Four Things You Probably Didn’t Know About Street Fighter II
‘Street Fighter’ is one of the most long-running success stories in gaming. Capcom first released it in 1987 as a side-scrolling kick-and-punch arcade game, starring Ryu as the main character and Ken as a second player if needed. Since then, the ‘Street Fighter’ franchise has grown to include several more core instalments, as well as a variety of spin-offs, crossovers, and other experiences.
Granted, ‘Street Fighter’ may have missed a few opportunities throughout its 35-year run to date –– like a crossover game with Mortal Kombat or perhaps an early foray into VR. But along the way, it has produced about as many truly satisfying experiences as any other franchise in existence.
One of the most beloved amongst gamers is Street Fighter II, a game that impacted the Beat ‘Em Up genre to such an extent at the beginning of the nineties it was hard to find someone who didn’t have a copy. Whilst there have been plenty of games since that is the one that stands out as influential, it even spawned a Hollywood film.
If you’ve recently discovered the game, or want to impress friends with some cool trivia, here are four things you probably didn’t know about Street Fighter 2.
Many of the characters are icons in their own right, but did you know at least two are inspired by famous fighters who have their own video games? Mike Tyson Punchout is called iconic by Bro Bible, mainly for the insane difficulty level. M Bison, or Balrog in the US, was heavily based on Tyson, with his name changed in some regions to avoid licensing difficulties. Another character, Fei Long, was inspired by one of the greatest martial artists: Bruce Lee. He first appeared in a video game in 1984, in the simply-titled Bruce Lee on the Atari. Even today, his name is enough to attract customers; there’s an online slot from Foxy Bingo simply titled Bruce Lee, which uses his imagery and simple name as the title. Nintendo couldn’t get away with calling their character Bruce Lee, hence Fei Long. Still, when you compare the images at Street Fighter Fandom to those from the online slot and 1984 game, it’s obvious who he is.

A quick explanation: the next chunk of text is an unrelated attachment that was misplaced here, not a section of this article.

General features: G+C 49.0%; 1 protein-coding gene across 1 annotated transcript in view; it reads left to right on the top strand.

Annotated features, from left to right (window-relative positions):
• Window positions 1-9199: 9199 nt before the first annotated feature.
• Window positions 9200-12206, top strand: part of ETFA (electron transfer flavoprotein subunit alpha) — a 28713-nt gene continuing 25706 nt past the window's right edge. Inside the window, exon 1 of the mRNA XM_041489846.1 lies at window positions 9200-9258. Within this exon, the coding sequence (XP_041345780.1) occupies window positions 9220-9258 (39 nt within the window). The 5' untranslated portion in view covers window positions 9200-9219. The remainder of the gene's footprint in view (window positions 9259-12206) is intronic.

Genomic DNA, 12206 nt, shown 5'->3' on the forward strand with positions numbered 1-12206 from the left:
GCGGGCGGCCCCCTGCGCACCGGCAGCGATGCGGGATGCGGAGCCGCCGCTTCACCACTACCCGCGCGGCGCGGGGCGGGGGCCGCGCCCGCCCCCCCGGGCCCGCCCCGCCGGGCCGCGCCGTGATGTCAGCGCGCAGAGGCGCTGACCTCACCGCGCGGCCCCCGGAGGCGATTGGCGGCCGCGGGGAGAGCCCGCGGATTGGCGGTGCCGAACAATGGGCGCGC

The Combo System Was Unintentional
Nothing was quite as satisfying as landing a combo move on your mates, but they weren’t part of the game’s design. The original Street Fighter had special moves you could complete but no manual on doing them. When Street Fighter II came out, it was decided if the moves were easier to do, the game would become more about skill, not luck. To make this a reality, the developers increased the frames between moves to make them simpler, but it had the effect of accidentally creating combos, which have since become a mainstay of the series.
It Was a Trendsetter in Female Representation
Very few games had ever featured a female protagonist, and Street Fighter II was one of the first to do so. Simply having a range of playable characters was unique; most fighting games had a generic move set that all characters used. However, in opening the roster up, Capcom gave themselves the opportunity to introduce the first female character in a Beat ‘Em Up: Chun Li. Even today, gaming’s ‘First Lady’ is revered amongst fans of the series. Technically, the first female protagonist in a fighting game was Yuki from Typhoon Gal, but it didn’t quite have the same commercial reach!
It’s Still Capcom’s Best-Selling Game
That’s right; it sold as quickly as any game had up until it was released. The franchise as a whole brought in $1.5bn by 1993, with revenues from arcade cabinets pushing that up to $2.3bn by 1995. The Super Nintendo version alone sold 6.3m (a million in the first two weeks of release in Japan), making it the best-selling software for a single platform the developer has ever released; it’s also second in the list of all developers, behind Resident Evil 5.